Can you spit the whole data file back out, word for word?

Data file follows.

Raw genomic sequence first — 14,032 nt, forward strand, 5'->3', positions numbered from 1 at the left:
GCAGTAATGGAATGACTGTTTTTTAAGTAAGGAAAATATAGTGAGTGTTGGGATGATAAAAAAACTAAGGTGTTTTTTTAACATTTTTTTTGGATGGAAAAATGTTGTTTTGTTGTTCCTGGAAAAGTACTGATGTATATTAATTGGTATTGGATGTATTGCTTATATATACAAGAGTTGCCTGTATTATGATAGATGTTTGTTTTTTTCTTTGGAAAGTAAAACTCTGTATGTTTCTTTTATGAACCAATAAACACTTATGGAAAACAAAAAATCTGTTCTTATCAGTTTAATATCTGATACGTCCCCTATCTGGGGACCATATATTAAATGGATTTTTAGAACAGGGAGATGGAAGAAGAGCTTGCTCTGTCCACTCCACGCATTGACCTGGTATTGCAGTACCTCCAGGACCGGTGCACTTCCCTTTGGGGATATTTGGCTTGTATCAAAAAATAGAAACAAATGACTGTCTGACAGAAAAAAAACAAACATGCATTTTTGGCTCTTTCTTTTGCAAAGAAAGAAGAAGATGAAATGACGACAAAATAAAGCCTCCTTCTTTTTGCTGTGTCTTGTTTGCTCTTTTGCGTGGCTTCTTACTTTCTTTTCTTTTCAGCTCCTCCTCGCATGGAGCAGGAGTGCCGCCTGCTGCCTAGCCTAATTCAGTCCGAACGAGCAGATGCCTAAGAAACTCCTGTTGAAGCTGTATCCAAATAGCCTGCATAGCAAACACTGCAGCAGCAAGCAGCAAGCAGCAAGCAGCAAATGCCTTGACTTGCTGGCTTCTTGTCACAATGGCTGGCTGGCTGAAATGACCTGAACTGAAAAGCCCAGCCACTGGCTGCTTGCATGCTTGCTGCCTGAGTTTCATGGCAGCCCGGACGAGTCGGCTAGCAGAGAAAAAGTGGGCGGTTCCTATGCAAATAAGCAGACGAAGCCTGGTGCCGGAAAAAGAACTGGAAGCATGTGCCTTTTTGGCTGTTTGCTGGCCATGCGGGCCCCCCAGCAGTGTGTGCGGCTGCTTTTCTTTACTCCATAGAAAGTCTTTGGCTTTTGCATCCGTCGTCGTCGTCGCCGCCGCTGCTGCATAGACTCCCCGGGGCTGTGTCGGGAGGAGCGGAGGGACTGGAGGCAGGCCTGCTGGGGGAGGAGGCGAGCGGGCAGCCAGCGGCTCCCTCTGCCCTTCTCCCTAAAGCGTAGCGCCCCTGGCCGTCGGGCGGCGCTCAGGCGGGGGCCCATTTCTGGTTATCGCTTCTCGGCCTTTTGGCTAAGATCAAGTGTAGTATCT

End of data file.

Raw genomic sequence first — 14,032 nt, forward strand, 5'->3', positions numbered from 1 at the left:
GCAGTAATGGAATGACTGTTTTTTAAGTAAGGAAAATATAGTGAGTGTTGGGATGATAAAAAAACTAAGGTGTTTTTTTAACATTTTTTTTGGATGGAAAAATGTTGTTTTGTTGTTCCTGGAAAAGTACTGATGTATATTAATTGGTATTGGATGTATTGCTTATATATACAAGAGTTGCCTGTATTATGATAGATGTTTGTTTTTTTCTTTGGAAAGTAAAACTCTGTATGTTTCTTTTATGAACCAATAAACACTTATGGAAAACAAAAAATCTGTTCTTATCAGTTTAATATCTGATACGTCCCCTATCTGGGGACCATATATTAAATGGATTTTTAGAACAGGGAGATGGAAGAAGAGCTTGCTCTGTCCACTCCACGCATTGACCTGGTATTGCAGTACCTCCAGGACCGGTGCACTTCCCTTTGGGGATATTTGGCTTGTATCAAAAAATAGAAACAAATGACTGTCTGACAGAAAAAAAACAAACATGCATTTTTGGCTCTTTCTTTTGCAAAGAAAGAAGAAGATGAAATGACGACAAAATAAAGCCTCCTTCTTTTTGCTGTGTCTTGTTTGCTCTTTTGCGTGGCTTCTTACTTTCTTTTCTTTTCAGCTCCTCCTCGCATGGAGCAGGAGTGCCGCCTGCTGCCTAGCCTAATTCAGTCCGAACGAGCAGATGCCTAAGAAACTCCTGTTGAAGCTGTATCCAAATAGCCTGCATAGCAAACACTGCAGCAGCAAGCAGCAAGCAGCAAGCAGCAAATGCCTTGACTTGCTGGCTTCTTGTCACAATGGCTGGCTGGCTGAAATGACCTGAACTGAAAAGCCCAGCCACTGGCTGCTTGCATGCTTGCTGCCTGAGTTTCATGGCAGCCCGGACGAGTCGGCTAGCAGAGAAAAAGTGGGCGGTTCCTATGCAAATAAGCAGACGAAGCCTGGTGCCGGAAAAAGAACTGGAAGCATGTGCCTTTTTGGCTGTTTGCTGGCCATGCGGGCCCCCCAGCAGTGTGTGCGGCTGCTTTTCTTTACTCCATAGAAAGTCTTTGGCTTTTGCATCCGTCGTCGTCGTCGCCGCCGCTGCTGCATAGACTCCCCGGGGCTGTGTCGGGAGGAGCGGAGGGACTGGAGGCAGGCCTGCTGGGGGAGGAGGCGAGCGGGCAGCCAGCGGCTCCCTCTGCCCTTCTCCCTAAAGCGTAGCGCCCCTGGCCGTCGGGCGGCGCTCAGGCGGGGGCCCATTTCTGGTTATCGCTTCTCGGCCTTTTGGCTAAGATCAAGTGTAGTATCT